More Vigilance Needed to Protect Kids With Food AllergiesLast Updated: June 25, 2012. Study showed more than 70% suffer reactions after exposure, 11% of those severe.
By Jenifer Goodwin
MONDAY, June 25 (HealthDay News) -- Many young children who are allergic to milk, eggs and peanuts have serious reactions after accidental exposures caused by misread labels, cross-contact between foods or mistakes in food preparation, a new study finds.
The reactions occur in spite of parents being aware of the allergies and educated about the potential seriousness of them -- a finding that experts say highlights the need for even greater vigilance to protect children from life-threatening exposures.
"The rate of reaction was higher than most of us would have anticipated," said Dr. James Fagin, director of the Pediatric Asthma Center at Cohen Children's Hospital of New York, who was not involved with the research. "It tells us we are not doing a good enough job educating the families about food allergies and avoidance techniques."
The study tracked more than 500 infants with food allergies aged 3 months to 15 months from five U.S. metropolitan areas for three years. During that time, 72 percent of the kids had at least one reaction. More than half of the kids (53 percent) had more than one reaction.
In half of the reactions, the foods were given by people other than the child's parents, such as relatives, teachers or other caregivers. Experts say parents need to make sure anyone they're leaving their child with -- from day care to schools to family -- understands the seriousness of the allergy, how to avoid accidental exposure and how to treat a reaction if it occurs.
"We found a high rate of allergic reactions to three foods in the young children we were following," said study author Dr. David Fleischer, an associate professor of pediatrics at National Jewish Health in Denver. "Over half came from non-parental figures. Other caretakers need to be educated on reading labels."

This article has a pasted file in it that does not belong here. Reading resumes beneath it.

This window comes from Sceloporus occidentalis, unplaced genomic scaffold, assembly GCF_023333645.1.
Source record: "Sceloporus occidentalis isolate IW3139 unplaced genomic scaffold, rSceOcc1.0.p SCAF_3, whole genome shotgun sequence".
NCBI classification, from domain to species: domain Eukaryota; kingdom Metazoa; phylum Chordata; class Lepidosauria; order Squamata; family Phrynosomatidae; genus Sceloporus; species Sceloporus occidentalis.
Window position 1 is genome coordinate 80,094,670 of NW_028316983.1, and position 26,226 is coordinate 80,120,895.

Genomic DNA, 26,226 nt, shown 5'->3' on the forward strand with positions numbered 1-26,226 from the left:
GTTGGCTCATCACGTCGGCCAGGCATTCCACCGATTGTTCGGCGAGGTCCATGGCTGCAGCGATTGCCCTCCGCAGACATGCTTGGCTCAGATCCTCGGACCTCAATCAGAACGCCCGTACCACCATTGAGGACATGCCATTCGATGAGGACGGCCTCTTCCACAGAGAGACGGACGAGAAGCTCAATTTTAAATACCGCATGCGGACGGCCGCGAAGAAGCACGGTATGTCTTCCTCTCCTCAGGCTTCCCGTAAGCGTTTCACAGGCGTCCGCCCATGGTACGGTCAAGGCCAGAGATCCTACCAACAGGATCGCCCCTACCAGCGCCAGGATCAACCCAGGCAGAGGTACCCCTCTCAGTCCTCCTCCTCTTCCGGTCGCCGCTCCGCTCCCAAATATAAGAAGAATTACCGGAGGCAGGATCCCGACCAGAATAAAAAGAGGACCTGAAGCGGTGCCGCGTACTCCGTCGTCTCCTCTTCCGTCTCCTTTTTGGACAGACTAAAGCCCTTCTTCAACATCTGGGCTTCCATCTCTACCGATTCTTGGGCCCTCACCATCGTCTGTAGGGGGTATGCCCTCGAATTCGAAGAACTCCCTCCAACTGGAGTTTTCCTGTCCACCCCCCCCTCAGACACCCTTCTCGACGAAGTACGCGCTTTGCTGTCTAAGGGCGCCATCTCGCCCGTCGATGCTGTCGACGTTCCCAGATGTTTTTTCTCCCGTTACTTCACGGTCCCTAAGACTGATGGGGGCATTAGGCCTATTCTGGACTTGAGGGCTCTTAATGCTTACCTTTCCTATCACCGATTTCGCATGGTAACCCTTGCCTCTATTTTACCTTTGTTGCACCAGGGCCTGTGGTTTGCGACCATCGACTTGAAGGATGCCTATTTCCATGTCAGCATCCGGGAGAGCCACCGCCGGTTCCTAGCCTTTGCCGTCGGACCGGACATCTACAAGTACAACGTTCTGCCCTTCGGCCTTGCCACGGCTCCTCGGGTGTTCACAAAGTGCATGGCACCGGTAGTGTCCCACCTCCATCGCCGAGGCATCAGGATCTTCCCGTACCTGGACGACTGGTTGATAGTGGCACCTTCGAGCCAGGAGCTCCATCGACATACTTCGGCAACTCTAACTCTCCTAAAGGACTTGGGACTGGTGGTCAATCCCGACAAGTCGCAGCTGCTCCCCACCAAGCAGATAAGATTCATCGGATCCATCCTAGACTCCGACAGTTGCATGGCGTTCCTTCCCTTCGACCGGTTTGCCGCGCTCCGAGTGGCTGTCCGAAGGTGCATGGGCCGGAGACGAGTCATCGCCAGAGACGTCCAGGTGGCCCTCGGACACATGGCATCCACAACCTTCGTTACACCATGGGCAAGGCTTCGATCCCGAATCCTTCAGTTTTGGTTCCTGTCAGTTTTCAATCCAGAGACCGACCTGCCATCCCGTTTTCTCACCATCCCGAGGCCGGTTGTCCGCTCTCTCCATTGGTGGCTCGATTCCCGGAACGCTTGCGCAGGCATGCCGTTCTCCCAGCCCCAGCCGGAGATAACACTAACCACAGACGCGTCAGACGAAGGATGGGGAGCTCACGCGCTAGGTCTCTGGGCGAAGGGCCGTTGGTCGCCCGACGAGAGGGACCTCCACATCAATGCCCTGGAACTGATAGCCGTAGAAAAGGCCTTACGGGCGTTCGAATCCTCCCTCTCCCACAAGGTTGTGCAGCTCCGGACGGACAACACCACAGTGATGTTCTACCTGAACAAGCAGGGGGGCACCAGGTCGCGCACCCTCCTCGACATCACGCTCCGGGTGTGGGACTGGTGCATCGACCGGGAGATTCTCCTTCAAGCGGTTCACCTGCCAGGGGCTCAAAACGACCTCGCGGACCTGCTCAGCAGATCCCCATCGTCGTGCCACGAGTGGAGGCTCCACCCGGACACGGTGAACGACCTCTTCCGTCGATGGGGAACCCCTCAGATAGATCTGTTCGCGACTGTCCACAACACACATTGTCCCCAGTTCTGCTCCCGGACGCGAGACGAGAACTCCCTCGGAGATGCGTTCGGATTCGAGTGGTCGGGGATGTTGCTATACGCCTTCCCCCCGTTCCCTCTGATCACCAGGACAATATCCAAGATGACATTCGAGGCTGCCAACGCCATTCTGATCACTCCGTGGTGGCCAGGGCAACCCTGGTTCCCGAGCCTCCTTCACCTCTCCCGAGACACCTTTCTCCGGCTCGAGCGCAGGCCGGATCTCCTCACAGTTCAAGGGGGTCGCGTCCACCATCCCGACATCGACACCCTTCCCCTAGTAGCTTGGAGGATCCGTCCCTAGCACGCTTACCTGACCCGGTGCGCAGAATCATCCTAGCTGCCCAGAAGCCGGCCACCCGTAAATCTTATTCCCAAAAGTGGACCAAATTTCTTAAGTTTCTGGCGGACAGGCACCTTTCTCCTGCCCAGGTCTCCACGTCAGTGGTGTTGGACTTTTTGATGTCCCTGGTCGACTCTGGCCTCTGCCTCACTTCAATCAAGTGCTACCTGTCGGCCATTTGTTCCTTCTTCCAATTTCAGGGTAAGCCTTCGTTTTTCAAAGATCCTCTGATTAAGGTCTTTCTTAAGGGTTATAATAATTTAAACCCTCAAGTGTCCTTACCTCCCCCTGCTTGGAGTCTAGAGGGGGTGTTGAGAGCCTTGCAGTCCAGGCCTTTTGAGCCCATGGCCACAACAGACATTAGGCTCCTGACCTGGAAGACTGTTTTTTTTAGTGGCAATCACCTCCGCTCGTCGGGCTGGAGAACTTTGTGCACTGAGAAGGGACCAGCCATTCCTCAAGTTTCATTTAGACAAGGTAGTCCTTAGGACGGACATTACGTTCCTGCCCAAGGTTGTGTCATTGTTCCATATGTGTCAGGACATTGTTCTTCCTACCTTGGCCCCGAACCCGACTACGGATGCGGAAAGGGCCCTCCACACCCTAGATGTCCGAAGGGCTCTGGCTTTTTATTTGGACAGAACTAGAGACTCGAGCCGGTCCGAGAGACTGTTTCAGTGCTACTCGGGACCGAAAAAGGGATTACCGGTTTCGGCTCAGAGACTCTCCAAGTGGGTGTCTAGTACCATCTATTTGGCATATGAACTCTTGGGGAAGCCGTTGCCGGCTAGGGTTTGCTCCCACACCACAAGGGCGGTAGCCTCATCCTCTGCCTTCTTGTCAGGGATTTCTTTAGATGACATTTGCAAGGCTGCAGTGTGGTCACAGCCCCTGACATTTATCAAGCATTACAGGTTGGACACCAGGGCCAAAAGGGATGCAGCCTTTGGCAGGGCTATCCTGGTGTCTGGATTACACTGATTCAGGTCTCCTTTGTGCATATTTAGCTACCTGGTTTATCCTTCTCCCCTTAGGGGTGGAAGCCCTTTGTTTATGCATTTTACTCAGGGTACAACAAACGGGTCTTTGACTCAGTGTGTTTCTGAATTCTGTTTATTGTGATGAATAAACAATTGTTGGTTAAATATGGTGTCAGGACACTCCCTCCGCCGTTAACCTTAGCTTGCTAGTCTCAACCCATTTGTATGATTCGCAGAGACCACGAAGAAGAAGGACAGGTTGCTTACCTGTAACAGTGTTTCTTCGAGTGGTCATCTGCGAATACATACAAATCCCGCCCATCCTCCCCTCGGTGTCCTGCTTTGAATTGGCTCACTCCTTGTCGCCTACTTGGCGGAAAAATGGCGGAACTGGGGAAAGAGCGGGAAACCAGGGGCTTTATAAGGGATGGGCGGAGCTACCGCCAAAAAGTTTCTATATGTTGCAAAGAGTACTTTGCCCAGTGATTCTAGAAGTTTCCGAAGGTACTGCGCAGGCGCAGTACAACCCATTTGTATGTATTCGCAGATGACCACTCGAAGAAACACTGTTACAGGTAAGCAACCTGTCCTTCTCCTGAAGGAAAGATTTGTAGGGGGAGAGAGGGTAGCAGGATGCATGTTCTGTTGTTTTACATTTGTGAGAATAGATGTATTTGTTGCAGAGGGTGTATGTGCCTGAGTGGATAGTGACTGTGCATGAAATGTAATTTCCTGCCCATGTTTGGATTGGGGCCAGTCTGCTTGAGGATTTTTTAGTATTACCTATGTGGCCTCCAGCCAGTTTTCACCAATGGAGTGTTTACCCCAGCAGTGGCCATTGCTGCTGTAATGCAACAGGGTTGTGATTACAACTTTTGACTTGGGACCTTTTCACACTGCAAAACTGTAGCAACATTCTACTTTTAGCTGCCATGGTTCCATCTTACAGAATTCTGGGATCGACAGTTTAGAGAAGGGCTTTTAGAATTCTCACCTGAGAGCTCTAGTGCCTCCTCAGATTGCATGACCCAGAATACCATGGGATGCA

The study appears online June 25 and will be published in the July issue of Pediatrics.
Another potential danger uncovered by the research: About 11 percent of the reactions were severe and should have been treated with epinephrine, usually via an injection from an epinephrine pen. But epinephrine was given in only about 30 percent of those cases.
Severe reactions included those in which the child had such respiratory issues as wheezing, coughing or trouble breathing, had significant swelling around the mouth and vomiting. All of those can be signs of anaphylaxis, a life-threatening reaction in which blood pressure drops and death can occur within minutes.
Among the reasons parents gave for not giving epinephrine: about 48 percent said they didn't recognize the reaction as severe, 23 percent said they didn't have epinephrine available, 12 percent said they were afraid, 6 percent said they were waiting to see if the child developed more symptoms, and 3 percent were unsure if it was needed.
"Very few of the kids who had severe reactions received epinephrine, and even the ones where the parents knew epinephrine was indicated, a significant number declined to give epinephrine," Fagin said.
An estimated 8 percent of children in the United States are allergic to at least one food, according to background information in the article, and many are allergic to multiple foods. Studies suggest food allergies are increasing in prevalence. Milk, egg and peanuts are among the most common foods that can cause allergic reactions in kids.
Keeping a child with food allergies safe requires vigilance on the part of parents, who are advised to carry a epinephrine pen at all times and to make sure that any caregiver, such as a relative or teacher, also knows how to avoid and treat a reaction.
Yet, many parents are fearful of using epinephrine even though they shouldn't be, Fleischer said. Epinephrine is given via a pen that's pre-loaded with the medication and is delivered via a quick poke to the thigh.
"The reality is, it's a lifesaving medicine," Fleischer said. "If a child is suffering from anaphylaxis, the few seconds of pain from an epinephrine injection is well worth [not] losing a child. Once parents see how quickly epinephrine works and how little it really hurts, they are much more willing to give it the next time."
The Food Allergy Initiative has more on food allergies.
SOURCES: David Fleischer, M.D., associate professor, pediatrics, National Jewish Health, Denver; James Fagin, M.D., director, Pediatric Asthma Center, Cohen Children's Hospital of New York, New Hyde Park, N.Y.; July 2012 Pediatrics